Comprehensive pension reform is on the agenda of the Illinois General Assembly and is being advocated by Illinois businesses, the Chicago Tribune and the Chicago Sun-Times. The most recent proposals give undue emphasis to reductions in annual cost of living adjustments (the COLA) and as a result, are being unfair and punitive to current retirees and public employees. The argument is that Illinois' unfunded liability and yearly increasing costs can only be significantly impacted by a sizeable reduction in the COLA. It should be noted that the COLA is only one component of pension reform which, in turn, is only one component of the overall Illinois budget crisis.
Cost-of-living increases are not unique to Illinois or to our pension system. Indeed, the United States Social Security system has long used COLAs to protect beneficiaries from inflation and general increases in the cost of living. The central idea is that a beneficiary whose income is not going to increase (especially to the extent that he/she is dependent upon Social Security or other pension income) can retain his purchasing power given inflationary pressures.
Given this background, it seems reasonable to compare the Illinois public pension programs' COLA and the Social Security system cost of living adjustment over the past 30 years. For a person retiring in 1982 with a pension of $10,000, his Illinois public pension system pension in 2012 would be $24,272.62. This reflects a 3 percent compounded COLA. The inflation rate during this 30 year period was 129.6 percent. The Social Security system cost of living adjustment would give this same person a benefit of $ 23,771. The Consumer Price Index for All Urban Consumers (CPI-U), which takes cost of living and inflation into account for this same period, would yield a pension benefit of $24,007.66.
What conclusions should be drawn from these data? A) there is virtually no difference between the national CPI-U and the Illinois public pension system; (B) given current life expectancy, the 30-year projections seem very reasonable as a basis of comparison; (C) the Illinois system has not been overly generous over the past 30 years; and (D) cutting back significantly on the COLA would be punitive for current retirees and would place them at a significant disadvantage in purchasing power and in terms of keeping up with projected inflation rates.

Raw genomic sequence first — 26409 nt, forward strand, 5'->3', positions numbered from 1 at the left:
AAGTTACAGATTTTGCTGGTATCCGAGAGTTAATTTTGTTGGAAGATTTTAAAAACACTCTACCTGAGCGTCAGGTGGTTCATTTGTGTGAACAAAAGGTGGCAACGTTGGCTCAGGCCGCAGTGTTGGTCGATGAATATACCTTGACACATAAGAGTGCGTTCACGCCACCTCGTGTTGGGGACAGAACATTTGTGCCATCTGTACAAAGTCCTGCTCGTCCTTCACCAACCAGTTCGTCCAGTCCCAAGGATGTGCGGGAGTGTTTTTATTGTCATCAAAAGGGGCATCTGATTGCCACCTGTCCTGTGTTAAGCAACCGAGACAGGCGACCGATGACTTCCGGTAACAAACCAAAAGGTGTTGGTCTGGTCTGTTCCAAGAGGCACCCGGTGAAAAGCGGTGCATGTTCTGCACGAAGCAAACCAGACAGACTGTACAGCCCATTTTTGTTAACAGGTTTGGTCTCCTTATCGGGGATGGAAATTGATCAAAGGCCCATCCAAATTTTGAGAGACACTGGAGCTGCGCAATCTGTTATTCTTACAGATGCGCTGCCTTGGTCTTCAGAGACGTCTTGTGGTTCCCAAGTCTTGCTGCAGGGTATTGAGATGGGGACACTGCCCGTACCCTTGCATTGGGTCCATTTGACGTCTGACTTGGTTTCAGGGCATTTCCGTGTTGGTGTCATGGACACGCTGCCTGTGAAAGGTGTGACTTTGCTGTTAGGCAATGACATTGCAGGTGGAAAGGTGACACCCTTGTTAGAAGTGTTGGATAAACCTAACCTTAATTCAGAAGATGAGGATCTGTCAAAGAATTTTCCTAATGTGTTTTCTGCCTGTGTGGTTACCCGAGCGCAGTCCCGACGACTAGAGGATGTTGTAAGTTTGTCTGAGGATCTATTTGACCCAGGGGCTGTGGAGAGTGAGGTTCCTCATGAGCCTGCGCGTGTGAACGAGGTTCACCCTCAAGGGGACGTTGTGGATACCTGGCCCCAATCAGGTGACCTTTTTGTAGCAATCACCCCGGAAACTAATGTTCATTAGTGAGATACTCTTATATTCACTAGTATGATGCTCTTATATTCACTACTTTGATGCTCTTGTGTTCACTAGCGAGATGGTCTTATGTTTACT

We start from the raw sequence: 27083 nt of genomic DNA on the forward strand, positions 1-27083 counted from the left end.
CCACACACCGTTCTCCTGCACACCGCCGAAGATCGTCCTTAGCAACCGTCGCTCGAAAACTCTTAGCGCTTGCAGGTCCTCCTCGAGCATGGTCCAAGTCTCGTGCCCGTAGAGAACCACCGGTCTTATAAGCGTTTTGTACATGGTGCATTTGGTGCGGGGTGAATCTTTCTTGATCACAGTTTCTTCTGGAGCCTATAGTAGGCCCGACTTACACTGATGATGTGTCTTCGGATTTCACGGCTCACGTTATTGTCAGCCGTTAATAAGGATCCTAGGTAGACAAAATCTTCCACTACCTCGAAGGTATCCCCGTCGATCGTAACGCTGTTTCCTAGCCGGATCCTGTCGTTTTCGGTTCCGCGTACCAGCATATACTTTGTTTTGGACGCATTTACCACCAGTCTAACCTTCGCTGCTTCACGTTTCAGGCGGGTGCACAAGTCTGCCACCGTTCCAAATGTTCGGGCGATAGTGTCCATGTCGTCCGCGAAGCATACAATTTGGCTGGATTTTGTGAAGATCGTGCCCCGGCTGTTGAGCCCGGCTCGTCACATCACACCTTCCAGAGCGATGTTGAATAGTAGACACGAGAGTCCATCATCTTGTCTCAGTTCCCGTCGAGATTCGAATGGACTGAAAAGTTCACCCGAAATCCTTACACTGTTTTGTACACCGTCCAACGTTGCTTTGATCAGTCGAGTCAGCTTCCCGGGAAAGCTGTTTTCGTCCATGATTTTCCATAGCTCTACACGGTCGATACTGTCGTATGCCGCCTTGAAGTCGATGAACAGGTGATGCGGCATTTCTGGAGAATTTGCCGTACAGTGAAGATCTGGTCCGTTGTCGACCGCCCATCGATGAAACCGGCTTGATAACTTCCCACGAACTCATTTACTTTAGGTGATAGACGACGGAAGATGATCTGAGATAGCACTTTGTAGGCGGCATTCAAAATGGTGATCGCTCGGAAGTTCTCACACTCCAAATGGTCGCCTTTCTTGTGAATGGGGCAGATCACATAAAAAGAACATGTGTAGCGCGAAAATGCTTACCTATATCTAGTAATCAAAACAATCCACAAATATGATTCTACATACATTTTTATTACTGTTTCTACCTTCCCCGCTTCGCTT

Speaker Madigan's most recent proposal would reduce the amount of pension income that one could earn a COLA on to $1,000 per year of service. A person who worked for 30 years could earn a COLA of 3 percent (presumably not compounded) on a maximum of $30,000 of his annuity or $900 a year. This does not even come close to keeping up with annual inflation rates.
This problem is then exacerbated by the fact that annuitants are also expected to pay up to 2 percent of their annuity to purchase health insurance (1 percent if a person is on Medicare) in addition to 5 percent of the cost of insurance for every year of service less than 20 years of employment. A person who worked as an Illinois public employee for eight years would be responsible for paying 60 percent of the cost of their health insurance premiums. In other words, under the new, reformed pension system, annuitants will have significantly less purchasing power
I understand that the public pension system needs to be reformed AND that all constituencies/stakeholders need to "share" in the sacrifice that must accompany any reform. However, the current proposals place an undue burden on retirees and, if passed, will place them at a significant economic disadvantage for the rest of their lives. This is neither fair nor is it just.
Putting aside the question of constitutionality of the COLA reductions, there have been several proposals for reform which reduce the unfunded liability and the increasing normal costs (e.g. proposals by the University of Illinois Institute of Government and Public Affairs in 2012 and 2013, a proposal by Ralph Martire, executive director of the Center for Tax and Budget Accountability); yet, these seem to have been given little attention or consideration. It is time to reject the COLA revisions and for deliberations by all affected parties on a fair reform proposal which is constitutional and reflects shared sacrifice.
Robert F. Rich, director of the University of Illinois Institute of Government and Public Affairs (retired), is a professor of law, medicine, and political science (retired).